The most common method of atrial fibrillation ablation is catheter ablation. Other types are AV node ablation and the maze procedure, which is done during open-heart surgery.
During catheter ablation for atrial fibrillation
Catheter ablation for atrial fibrillation is performed in a hospital. Before your procedure, a specialist will insert an intravenous line into your forearm or hand, and you'll be given a sedative to help you relax. In some situations, a general anesthetica may be used instead to place you in a sleep-like state.
After your sedative takes effect, your doctor or another specialist will numb a small area near a vein on your groin, neck or shoulder. Your doctor will insert a needle into the vein and place a tube (sheath) through the needle.
Your doctor will thread catheters through the sheath and guide them to several places within your heart. Your doctor may inject dye into the catheter, which helps him or her see your blood vessels and heart using X-ray imaging. The catheters have electrodes at the tips that can be used to send electrical impulses to your heart and record your heart's electrical activity. This process of using imaging and other tests to determine what's causing your arrhythmia is called an electrophysiology (EP) study.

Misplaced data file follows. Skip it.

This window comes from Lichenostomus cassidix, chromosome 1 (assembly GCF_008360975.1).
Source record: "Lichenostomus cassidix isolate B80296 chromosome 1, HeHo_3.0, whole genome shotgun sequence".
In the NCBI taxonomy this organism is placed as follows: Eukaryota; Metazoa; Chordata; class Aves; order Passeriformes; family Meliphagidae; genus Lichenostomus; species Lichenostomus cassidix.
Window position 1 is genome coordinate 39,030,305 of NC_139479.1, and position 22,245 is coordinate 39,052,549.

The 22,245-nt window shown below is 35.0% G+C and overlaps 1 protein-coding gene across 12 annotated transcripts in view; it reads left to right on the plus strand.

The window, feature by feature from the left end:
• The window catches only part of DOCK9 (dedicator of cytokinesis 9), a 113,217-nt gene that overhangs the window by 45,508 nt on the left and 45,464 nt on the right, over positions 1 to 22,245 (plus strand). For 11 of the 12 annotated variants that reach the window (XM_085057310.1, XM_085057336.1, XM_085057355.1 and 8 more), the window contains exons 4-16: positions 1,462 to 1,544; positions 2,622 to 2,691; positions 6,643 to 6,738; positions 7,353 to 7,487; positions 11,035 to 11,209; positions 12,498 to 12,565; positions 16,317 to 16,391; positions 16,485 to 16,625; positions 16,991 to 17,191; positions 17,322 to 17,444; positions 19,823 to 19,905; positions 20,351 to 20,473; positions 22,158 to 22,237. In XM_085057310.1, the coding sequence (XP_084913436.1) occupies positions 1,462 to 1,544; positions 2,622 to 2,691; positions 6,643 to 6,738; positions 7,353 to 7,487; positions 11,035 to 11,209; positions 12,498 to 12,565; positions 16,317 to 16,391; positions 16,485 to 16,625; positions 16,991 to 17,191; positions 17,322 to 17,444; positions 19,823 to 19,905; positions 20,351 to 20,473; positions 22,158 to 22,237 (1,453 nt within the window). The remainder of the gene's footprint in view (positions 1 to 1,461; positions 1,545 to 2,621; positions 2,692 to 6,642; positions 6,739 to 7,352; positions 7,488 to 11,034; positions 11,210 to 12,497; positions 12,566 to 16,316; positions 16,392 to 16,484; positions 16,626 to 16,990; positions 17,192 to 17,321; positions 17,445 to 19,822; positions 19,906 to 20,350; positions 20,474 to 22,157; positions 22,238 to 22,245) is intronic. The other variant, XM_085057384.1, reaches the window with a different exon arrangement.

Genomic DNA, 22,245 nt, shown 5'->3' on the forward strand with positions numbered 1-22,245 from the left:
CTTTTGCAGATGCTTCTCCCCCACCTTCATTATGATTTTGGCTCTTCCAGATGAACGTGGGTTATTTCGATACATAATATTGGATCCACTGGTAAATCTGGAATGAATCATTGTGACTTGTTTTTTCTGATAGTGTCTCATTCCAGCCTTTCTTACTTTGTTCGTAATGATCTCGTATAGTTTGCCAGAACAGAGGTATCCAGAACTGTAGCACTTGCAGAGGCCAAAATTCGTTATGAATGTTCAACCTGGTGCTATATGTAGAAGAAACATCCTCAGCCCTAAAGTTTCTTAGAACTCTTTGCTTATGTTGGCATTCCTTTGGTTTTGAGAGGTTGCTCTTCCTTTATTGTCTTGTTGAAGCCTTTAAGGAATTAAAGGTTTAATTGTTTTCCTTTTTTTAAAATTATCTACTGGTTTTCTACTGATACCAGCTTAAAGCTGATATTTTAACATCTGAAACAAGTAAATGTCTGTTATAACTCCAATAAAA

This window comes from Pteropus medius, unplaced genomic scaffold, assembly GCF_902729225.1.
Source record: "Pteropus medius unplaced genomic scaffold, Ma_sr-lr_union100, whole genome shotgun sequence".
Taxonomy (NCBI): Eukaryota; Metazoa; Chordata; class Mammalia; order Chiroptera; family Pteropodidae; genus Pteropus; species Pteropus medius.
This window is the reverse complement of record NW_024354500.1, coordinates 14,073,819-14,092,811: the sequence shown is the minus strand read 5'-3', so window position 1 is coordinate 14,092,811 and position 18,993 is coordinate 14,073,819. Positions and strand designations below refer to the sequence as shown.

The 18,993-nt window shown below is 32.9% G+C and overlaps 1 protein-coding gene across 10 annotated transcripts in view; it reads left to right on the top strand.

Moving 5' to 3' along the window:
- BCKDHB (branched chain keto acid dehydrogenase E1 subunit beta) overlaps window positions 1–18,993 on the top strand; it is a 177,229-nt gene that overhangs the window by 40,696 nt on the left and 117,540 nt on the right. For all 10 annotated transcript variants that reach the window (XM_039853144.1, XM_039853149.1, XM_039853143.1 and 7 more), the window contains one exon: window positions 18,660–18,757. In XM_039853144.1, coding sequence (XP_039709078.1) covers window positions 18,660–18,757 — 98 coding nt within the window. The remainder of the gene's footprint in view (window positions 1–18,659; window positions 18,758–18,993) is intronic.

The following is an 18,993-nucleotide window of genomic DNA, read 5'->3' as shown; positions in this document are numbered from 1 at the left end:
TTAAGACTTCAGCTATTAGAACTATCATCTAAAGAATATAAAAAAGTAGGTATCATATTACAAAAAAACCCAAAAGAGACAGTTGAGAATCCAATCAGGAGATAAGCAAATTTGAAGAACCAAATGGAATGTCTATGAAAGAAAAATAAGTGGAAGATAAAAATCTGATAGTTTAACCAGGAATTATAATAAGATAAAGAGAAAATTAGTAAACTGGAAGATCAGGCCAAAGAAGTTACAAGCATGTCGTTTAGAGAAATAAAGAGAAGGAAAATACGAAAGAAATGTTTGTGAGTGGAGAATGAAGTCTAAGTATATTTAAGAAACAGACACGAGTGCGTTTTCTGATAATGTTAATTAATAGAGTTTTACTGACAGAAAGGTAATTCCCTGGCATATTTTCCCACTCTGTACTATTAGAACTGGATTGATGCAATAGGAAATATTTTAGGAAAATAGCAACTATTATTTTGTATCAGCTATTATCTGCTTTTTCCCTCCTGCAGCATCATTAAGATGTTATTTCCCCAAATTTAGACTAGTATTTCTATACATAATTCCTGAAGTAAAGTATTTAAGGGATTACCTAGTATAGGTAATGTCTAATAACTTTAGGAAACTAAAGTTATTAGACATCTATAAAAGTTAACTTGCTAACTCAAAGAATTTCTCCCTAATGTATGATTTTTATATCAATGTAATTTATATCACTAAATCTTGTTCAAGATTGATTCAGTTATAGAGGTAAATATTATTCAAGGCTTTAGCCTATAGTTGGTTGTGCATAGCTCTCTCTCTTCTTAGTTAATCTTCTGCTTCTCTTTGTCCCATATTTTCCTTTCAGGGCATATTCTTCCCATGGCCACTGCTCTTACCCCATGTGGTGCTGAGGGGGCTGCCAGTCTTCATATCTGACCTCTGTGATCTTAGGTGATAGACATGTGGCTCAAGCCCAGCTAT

Next your doctor uses the catheter tips to apply heat (radiofrequency ablation) or cold (cryoablation) to the target area to destroy tissue and cause scarring.
The procedure usually takes three to six hours. Complicated procedures may take longer.
During the procedure it's possible you'll feel some minor discomfort when the dye is injected in your catheter or when energy is run through the catheter tips. If you experience any type of severe pain or shortness of breath, let your doctor know.
After catheter ablation for atrial fibrillation
Following your procedure, you'll be moved to a recovery area to rest quietly for four to six hours to prevent bleeding at your catheter site. Your heartbeat and blood pressure will be monitored continuously to check for complications.
Depending on your condition, you may be able to go home the same day as your procedure. If you go home the same day, plan to have someone drive you.
You may feel a little sore after your procedure, but the soreness shouldn't last more than a week. You'll usually be able to return to your normal activities within a few days after undergoing cardiac catheter ablation.